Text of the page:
If there are many ego positions, then what is mine?

Remember, we are looking for things that work without a lot of attention because the attention we have as a leader is so much in demand that we need things going on behind the scenes to scaffold our attention, as well as our intention. One thing I have tried to do is to offer you tools that have enough substance because metrics are available.

Ego Position offers us the ability to surface measurements of our ego (development) position as well as work in and on the position over time. The assessment that I believe works well for leaders is the Sentence Completion Test, first developed by Loevinger and then later evolved through the research of Susanne Cook-Greuter.

Ego position is important for leaders

Why it’s important is that the entire notion of who we are is wrapped up in the concept of CAPABILITY, both what capability is now, what it has been and where capability is working with us to be, do, have, become, and contribute, as leaders… to help people have lives.

Position is plural…

Because there are a number of positions that leaders find themselves in related to conditional requirements, we don’t always live, work or play from the same position, but develop a “working” center of gravity. This is also important to understand. Like all the components in CAPABILITY DYNAMICS, ego position has a range where our concept of “I” is developing.

Ego Development Descriptions from The Sentence Completion Test

For the sake of brevity, here are some brief descriptions, © Paul Landraitis
Impulsive:
Avoid Pain and Danger, (Impulses rule reflexes) Seek Pleasure, Release
Opportunist
: Own Needs, Self-(Needs rule impulses) Interest, Self-Protection
Diplomat:
Socially Desirable (Norms rule needs) Behavior, Belonging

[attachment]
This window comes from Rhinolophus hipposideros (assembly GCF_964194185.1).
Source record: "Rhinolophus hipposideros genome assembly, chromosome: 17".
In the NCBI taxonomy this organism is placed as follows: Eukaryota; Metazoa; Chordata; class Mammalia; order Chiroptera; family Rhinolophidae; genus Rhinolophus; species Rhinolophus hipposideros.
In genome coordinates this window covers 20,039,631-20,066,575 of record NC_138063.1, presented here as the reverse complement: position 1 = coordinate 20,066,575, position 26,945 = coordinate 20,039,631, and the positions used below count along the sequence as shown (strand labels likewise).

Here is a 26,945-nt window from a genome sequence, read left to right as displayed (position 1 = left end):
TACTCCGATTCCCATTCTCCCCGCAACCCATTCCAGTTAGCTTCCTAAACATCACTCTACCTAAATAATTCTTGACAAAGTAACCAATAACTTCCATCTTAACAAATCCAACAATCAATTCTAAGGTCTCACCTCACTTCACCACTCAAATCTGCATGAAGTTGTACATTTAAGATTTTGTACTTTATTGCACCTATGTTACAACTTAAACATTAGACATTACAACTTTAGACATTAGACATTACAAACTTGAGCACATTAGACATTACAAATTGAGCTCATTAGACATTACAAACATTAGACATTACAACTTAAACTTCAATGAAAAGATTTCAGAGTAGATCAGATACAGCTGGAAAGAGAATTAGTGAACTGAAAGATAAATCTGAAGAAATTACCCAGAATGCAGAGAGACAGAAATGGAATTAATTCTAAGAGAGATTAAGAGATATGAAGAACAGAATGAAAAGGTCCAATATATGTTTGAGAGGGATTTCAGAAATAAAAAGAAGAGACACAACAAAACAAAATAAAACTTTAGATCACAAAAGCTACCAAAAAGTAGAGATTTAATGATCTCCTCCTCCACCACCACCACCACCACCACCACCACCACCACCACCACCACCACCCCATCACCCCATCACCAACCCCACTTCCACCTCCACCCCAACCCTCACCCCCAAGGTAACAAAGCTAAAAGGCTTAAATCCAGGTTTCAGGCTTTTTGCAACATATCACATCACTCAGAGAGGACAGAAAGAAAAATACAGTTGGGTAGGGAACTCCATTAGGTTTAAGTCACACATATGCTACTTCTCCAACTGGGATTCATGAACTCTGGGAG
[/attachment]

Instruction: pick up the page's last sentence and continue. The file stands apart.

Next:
Expert:
Craft Logic, Consistency & (Craft logic rules Efficiency, Rationality norms)
Achiever:
Results, Goals & Plans (System effectiveness Objective Reality rules craft logic)
Individualist:
Own Ability to have Impact, (Radical relativism Multiple Perspectives rules single system view)
Strategist:
Development Over Time, (Most valuable Systems Thinking principles rule relativism)
Magician:
Transforming Self & Others (Deep processes Interplay of awareness, rule principles) action, thought, and effect
Ironist:
(Inter-systemic development rules process) And another from a graphic in an article in the Harvard Business Review:



Parting Thoughts:

Being able to objectify ego position is an important part of CAPABILITY DYNAMICS, and being able to “language” this objectivity both internally as self-talk as well as externally in dialogue with others may be the gift that keeps on giving regarding Ego Position. Join me in our discussion of languaging in the next installment of CAPABILITY DYNAMICS.



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Mike R. Jay is a developmentalist utilizing consulting, coaching, mentoring and advising as methods to offer developmental scaffolding for aspiring leaders who are interested in being, doing, having, becoming, and contributing… to helping people have lives.

Mike R. Jay
Leadership University